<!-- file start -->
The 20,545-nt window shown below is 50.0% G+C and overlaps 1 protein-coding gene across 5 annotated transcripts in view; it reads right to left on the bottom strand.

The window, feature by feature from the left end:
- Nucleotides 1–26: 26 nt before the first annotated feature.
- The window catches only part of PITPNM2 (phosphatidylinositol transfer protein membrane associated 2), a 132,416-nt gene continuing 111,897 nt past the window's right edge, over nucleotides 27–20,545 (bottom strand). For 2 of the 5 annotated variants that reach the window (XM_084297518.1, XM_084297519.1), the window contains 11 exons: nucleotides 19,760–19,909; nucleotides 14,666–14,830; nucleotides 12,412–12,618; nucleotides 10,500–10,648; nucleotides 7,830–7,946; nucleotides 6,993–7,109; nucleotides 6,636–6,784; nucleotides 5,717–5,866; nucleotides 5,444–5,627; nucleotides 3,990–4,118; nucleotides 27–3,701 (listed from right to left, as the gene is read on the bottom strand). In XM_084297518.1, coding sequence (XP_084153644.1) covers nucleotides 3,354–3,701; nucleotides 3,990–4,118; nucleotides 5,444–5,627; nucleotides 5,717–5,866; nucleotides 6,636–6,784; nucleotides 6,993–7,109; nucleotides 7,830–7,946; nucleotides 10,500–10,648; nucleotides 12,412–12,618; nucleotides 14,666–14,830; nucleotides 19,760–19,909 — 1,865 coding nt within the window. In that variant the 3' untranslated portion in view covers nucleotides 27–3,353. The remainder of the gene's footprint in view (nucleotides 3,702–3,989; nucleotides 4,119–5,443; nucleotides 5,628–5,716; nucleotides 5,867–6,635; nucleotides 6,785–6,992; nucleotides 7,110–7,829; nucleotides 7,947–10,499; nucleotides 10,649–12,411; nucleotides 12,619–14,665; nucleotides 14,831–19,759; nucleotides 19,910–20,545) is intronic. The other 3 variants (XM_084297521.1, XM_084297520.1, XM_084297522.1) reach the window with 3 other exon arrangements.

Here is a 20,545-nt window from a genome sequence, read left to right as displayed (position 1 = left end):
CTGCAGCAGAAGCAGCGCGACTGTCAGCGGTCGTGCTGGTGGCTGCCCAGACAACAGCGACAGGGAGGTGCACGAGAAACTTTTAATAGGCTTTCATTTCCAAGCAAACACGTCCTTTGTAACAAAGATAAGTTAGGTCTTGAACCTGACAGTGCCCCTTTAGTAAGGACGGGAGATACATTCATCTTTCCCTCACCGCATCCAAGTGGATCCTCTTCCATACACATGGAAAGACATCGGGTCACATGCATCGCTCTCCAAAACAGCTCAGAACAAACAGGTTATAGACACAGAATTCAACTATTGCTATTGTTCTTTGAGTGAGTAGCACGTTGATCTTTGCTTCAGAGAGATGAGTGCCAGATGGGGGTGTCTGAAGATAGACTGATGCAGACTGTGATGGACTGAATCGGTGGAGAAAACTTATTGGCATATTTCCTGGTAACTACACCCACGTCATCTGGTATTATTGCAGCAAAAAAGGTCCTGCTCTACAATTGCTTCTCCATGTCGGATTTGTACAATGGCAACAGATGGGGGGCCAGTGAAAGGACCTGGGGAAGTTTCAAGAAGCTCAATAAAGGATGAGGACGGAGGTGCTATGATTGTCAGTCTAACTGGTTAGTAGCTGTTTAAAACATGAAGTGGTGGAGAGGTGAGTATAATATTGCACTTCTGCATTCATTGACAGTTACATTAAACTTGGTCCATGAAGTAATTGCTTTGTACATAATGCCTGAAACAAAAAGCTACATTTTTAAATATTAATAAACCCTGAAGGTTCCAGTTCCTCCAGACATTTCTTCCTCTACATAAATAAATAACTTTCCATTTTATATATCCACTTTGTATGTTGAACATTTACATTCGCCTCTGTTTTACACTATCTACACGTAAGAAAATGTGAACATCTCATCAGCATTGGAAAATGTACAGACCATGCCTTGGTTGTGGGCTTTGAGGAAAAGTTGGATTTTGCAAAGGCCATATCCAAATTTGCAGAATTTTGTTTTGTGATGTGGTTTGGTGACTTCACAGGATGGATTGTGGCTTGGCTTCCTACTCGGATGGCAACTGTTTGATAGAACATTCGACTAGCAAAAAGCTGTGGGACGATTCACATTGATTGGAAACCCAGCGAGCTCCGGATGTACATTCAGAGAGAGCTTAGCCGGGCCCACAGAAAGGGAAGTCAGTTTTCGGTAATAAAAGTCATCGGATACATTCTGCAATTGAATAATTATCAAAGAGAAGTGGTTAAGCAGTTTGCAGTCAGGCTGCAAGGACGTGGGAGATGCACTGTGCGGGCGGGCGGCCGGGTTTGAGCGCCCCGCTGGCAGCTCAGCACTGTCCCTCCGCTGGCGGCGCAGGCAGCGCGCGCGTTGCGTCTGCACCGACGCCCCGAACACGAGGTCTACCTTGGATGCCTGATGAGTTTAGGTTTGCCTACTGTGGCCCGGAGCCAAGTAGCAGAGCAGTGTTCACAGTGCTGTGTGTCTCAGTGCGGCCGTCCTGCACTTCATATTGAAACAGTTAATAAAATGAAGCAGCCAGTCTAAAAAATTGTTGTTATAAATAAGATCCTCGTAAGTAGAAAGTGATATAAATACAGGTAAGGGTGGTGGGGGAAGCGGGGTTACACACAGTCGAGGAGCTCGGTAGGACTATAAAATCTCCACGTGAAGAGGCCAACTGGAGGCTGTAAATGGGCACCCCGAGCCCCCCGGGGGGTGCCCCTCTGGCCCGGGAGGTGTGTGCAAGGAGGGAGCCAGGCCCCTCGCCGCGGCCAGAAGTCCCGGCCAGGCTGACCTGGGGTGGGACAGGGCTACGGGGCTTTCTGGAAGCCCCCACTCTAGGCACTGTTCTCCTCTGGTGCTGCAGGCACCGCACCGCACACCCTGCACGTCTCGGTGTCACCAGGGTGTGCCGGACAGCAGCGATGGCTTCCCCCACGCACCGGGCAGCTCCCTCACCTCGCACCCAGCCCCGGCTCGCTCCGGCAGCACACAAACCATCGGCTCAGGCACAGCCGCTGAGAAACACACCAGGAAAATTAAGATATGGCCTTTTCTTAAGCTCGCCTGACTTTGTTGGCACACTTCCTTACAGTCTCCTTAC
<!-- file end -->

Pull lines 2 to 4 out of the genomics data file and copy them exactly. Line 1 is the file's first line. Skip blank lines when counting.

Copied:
The window, feature by feature from the left end:
- Nucleotides 1–26: 26 nt before the first annotated feature.
- The window catches only part of PITPNM2 (phosphatidylinositol transfer protein membrane associated 2), a 132,416-nt gene continuing 111,897 nt past the window's right edge, over nucleotides 27–20,545 (bottom strand). For 2 of the 5 annotated variants that reach the window (XM_084297518.1, XM_084297519.1), the window contains 11 exons: nucleotides 19,760–19,909; nucleotides 14,666–14,830; nucleotides 12,412–12,618; nucleotides 10,500–10,648; nucleotides 7,830–7,946; nucleotides 6,993–7,109; nucleotides 6,636–6,784; nucleotides 5,717–5,866; nucleotides 5,444–5,627; nucleotides 3,990–4,118; nucleotides 27–3,701 (listed from right to left, as the gene is read on the bottom strand). In XM_084297518.1, coding sequence (XP_084153644.1) covers nucleotides 3,354–3,701; nucleotides 3,990–4,118; nucleotides 5,444–5,627; nucleotides 5,717–5,866; nucleotides 6,636–6,784; nucleotides 6,993–7,109; nucleotides 7,830–7,946; nucleotides 10,500–10,648; nucleotides 12,412–12,618; nucleotides 14,666–14,830; nucleotides 19,760–19,909 — 1,865 coding nt within the window. In that variant the 3' untranslated portion in view covers nucleotides 27–3,353. The remainder of the gene's footprint in view (nucleotides 3,702–3,989; nucleotides 4,119–5,443; nucleotides 5,628–5,716; nucleotides 5,867–6,635; nucleotides 6,785–6,992; nucleotides 7,110–7,829; nucleotides 7,947–10,499; nucleotides 10,649–12,411; nucleotides 12,619–14,665; nucleotides 14,831–19,759; nucleotides 19,910–20,545) is intronic. The other 3 variants (XM_084297521.1, XM_084297520.1, XM_084297522.1) reach the window with 3 other exon arrangements.